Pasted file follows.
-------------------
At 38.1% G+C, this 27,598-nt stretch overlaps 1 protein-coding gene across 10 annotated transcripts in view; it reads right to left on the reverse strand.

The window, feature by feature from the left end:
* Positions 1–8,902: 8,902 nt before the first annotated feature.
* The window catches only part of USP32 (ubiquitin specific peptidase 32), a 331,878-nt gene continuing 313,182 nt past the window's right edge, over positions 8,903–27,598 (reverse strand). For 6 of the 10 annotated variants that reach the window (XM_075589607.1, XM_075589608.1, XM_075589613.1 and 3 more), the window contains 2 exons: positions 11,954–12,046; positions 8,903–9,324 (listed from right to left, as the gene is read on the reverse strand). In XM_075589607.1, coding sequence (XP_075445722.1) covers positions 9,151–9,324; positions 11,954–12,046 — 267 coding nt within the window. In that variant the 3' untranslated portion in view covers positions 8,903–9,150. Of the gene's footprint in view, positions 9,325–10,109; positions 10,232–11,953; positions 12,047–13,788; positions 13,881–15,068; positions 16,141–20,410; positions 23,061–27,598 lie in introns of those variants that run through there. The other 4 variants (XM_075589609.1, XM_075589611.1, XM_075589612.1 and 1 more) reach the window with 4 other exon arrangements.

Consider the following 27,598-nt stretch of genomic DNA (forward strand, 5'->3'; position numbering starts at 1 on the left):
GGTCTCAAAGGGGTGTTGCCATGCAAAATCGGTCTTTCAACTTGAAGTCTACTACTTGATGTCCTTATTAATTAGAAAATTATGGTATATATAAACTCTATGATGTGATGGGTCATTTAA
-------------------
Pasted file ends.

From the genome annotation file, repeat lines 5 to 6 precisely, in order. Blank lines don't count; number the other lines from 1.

Consider the following 27,598-nt stretch of genomic DNA (forward strand, 5'->3'; position numbering starts at 1 on the left):
GGTCTCAAAGGGGTGTTGCCATGCAAAATCGGTCTTTCAACTTGAAGTCTACTACTTGATGTCCTTATTAATTAGAAAATTATGGTATATATAAACTCTATGATGTGATGGGTCATTTAA